Using wool from Scotland, Ross Barr-Hoyland began his fashion brand with a classic piece of men’s knitwear called The Spencer.
Inspired by the elegance of the Regency Period, Barr-Hoyland has reinvented the garment, which was originally a woollen outer tail-coat with the tails cut off, worn as a short-waist-length, double-erased man’s jacket in the 1790s.
Elegant knitwear for men remains Barr-Hoyland’s passion. We spoke with the designer recently for a behind-the-scenes look at what it takes to design clothes for the men of today.
Where do you draw your inspiration for your line?
I draw upon the history and culture of the UK. It can come from something I read – which is where The Spencer originated from – or from photographs, art work or just something I see.
Suddenly something pops into my head and then I spend time drawing out the concept, and then it’s made, where things are tweaked, to the final garment that you see.
Do you plan to continue to focus on wool or will you move to other materials?
I do plan to expand and work with other materials, but wool is so key to what the brand is about and will always be a key material.
My home city of Wakefield in West Yorkshire was once such a big part of the wool industry, but now doesn’t have anything. Wool was, and is, such a big part of the industry of the UK and its uses continue to grow and are becoming prominent once more with the Slow Fashion movement, and the British Wool Marketing Board.
But as Ross Barr continues to grow and evolve, other materials will come into the brand. So, watch this space.
Who are your role models?
I have many people whom I see and whom inspire me in different ways. But I draw upon three individuals whom I know and whom I have seen over the course of several years.
One of them is the author Juno Dawson whose writing and thoughts I find so completely inspiring. She is a legend.
Then there are two in the corporate business world: Daniel Winterfeldt and Simon Rodgers. Both of them have championed and worked tirelessly for the LGBTI community within their working environments and have made immeasurable achievements.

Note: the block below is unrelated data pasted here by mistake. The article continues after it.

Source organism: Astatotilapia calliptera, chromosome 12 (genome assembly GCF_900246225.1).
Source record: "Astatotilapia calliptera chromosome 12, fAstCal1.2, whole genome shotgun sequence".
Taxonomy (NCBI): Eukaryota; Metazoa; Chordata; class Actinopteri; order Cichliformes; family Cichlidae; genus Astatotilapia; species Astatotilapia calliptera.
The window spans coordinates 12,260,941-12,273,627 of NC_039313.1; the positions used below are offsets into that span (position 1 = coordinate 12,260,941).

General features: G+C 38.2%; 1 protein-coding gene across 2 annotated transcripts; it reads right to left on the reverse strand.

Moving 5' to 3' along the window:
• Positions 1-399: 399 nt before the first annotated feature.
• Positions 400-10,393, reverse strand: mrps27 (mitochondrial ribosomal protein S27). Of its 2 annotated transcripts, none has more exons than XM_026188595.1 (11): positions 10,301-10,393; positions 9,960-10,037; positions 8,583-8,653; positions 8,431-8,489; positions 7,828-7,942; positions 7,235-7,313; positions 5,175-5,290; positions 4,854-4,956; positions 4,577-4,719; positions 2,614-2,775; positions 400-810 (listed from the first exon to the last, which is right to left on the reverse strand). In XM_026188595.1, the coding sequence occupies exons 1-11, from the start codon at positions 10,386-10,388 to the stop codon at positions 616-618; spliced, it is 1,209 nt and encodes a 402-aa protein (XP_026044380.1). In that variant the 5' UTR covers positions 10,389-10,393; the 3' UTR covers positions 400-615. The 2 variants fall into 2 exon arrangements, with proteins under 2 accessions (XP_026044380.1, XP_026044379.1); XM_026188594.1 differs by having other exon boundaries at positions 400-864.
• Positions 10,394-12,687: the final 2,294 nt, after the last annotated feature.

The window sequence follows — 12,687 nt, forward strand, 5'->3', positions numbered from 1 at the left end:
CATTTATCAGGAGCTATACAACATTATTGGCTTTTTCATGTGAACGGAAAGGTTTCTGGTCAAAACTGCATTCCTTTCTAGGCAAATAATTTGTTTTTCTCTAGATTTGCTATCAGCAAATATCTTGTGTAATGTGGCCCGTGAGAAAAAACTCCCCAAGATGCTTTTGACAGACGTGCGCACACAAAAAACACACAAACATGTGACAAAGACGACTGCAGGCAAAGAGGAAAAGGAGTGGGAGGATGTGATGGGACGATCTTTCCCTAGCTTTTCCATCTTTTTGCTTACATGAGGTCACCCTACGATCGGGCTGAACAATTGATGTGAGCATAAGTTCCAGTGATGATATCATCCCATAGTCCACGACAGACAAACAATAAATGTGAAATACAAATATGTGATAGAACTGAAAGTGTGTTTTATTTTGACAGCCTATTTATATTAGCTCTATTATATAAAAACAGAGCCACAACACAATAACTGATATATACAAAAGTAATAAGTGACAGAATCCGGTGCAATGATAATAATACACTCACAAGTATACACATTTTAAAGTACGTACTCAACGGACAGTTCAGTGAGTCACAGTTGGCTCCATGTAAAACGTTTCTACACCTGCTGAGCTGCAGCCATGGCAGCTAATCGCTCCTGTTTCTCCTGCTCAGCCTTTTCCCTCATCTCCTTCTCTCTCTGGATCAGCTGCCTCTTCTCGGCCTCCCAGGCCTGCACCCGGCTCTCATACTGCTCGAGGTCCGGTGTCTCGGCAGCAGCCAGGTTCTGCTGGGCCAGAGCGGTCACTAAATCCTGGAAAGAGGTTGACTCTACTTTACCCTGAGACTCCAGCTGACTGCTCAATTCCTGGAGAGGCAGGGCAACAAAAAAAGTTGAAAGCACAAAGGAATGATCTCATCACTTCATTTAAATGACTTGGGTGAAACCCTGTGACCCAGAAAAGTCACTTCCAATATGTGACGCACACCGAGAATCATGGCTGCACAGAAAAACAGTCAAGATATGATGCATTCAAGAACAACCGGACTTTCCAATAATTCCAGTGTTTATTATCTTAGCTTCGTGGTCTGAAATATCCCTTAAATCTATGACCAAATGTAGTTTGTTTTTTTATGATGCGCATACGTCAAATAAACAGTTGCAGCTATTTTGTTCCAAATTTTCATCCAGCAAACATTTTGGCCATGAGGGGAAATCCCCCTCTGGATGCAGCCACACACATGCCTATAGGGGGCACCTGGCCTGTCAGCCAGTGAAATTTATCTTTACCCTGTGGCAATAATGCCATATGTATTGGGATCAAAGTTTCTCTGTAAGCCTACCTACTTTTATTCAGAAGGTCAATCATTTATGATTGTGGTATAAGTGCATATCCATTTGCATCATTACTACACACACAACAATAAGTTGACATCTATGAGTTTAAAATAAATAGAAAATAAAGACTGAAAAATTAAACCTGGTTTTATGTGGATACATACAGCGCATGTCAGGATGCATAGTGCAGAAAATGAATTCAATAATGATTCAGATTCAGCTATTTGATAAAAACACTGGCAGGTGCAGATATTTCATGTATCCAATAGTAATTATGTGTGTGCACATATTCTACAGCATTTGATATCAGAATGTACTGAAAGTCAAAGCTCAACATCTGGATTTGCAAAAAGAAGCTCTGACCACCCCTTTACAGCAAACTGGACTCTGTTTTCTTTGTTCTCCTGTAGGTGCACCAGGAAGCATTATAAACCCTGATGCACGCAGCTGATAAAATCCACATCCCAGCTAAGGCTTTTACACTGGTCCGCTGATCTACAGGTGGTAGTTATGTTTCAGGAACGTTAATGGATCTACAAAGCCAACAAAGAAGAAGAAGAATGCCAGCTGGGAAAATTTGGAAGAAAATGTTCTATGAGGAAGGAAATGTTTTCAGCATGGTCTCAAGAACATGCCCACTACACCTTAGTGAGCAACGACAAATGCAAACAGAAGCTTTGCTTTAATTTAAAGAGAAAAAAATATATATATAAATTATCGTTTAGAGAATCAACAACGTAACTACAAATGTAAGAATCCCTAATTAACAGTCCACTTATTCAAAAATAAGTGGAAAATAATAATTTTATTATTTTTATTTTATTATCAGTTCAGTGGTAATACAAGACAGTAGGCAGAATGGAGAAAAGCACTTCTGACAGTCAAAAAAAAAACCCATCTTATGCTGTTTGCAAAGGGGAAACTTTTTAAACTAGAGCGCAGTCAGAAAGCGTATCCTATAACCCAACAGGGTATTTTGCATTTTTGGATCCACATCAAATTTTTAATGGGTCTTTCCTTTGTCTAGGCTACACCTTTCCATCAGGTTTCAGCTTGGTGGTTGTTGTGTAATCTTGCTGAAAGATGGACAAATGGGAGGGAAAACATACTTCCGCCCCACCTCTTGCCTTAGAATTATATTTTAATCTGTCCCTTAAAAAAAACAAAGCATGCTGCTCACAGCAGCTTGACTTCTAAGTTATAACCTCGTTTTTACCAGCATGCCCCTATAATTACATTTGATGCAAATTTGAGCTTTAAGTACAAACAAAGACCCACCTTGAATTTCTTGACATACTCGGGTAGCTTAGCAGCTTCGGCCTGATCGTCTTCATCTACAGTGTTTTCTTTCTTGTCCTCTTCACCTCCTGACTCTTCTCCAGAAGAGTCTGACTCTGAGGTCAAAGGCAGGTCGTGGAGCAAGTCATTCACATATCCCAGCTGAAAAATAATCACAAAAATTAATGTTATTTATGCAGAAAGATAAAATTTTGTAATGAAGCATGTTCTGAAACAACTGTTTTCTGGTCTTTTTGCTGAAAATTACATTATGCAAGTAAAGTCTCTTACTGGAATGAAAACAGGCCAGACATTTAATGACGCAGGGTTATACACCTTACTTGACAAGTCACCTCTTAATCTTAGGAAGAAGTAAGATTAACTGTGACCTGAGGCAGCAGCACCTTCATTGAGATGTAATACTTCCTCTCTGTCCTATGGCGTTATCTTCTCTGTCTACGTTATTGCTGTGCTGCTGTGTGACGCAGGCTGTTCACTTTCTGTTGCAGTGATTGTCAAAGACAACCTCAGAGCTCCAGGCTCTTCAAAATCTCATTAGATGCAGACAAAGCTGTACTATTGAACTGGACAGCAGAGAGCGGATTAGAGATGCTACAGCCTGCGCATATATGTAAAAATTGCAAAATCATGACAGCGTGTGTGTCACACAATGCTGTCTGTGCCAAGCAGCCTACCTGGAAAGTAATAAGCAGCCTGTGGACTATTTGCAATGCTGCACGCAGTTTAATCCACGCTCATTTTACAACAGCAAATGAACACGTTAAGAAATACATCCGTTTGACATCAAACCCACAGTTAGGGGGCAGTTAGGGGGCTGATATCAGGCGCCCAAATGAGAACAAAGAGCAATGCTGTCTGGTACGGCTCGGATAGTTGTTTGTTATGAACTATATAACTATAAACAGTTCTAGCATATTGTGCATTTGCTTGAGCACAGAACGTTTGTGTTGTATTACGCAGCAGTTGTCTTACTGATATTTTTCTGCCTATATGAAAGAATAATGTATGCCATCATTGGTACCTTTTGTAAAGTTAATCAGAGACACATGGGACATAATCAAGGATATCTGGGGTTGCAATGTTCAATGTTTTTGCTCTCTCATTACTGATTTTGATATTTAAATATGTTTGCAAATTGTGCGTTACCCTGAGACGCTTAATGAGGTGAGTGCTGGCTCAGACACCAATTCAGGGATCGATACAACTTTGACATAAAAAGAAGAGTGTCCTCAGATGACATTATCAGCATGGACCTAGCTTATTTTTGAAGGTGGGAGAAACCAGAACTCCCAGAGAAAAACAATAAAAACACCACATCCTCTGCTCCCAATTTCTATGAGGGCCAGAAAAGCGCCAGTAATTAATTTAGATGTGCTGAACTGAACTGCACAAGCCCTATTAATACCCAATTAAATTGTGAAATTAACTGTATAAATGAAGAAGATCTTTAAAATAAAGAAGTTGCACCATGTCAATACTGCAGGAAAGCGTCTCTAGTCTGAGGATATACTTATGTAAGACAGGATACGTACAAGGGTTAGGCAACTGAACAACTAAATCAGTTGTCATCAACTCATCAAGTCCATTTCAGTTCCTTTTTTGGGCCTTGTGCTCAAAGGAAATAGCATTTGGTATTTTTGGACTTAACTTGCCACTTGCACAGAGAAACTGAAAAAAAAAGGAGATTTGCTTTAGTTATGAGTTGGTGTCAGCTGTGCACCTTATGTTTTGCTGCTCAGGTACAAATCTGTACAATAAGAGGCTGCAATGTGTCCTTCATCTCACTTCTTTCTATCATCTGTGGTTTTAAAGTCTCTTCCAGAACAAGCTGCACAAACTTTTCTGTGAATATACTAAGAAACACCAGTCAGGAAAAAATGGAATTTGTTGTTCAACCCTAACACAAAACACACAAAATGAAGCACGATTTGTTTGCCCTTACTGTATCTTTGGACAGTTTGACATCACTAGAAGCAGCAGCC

I have several role models, but these three are key. We draw strength from individuals and events that happen to others, as well as our own struggles and experiences. My own have shaped and will continue to shape the person I am now.
Do you have any designers and models you’d like to work with?
I think I am so incredibly lucky to work with the people I have already worked with. From the gracious and amazing David Gandy, to designers and brands such as Timothy Everest, Emma Willis, Cheaney, Goodwin Smith and Taylor Morris.
The models and photographers I’ve worked with have been the best and most brilliant people.
I have met so many other incredible brands and designers too. To single out anyone else would be cheeky, but this is an incredible community where everyone is warm and friendly so we will see. I can tell you there is something coming with a lady celebrity. Who and how, I can’t say.
Two designers though I would love to meet one day are Tom Ford and Ralph Lauren as they are personal idols. But I think I have some way to go if ever I cross paths with them.
You showed your collection to The Queen. How was that experience?
That will go down as one of the most surreal experiences of my life. I was asked to be part of an event to celebrate the 40th anniversary of The Prince’s Trust.
I was only told a few days before that Her Majesty as well His Royal Highness would be attending. As composed as I am, in that moment of my initial reaction I really was not.
I had no idea what to expect, but strangely when they came into the room, I wasn’t nervous. However, I nearly committed a faux pas when I almost did a curtsy instead of a bow. Luckily, I quickly corrected myself.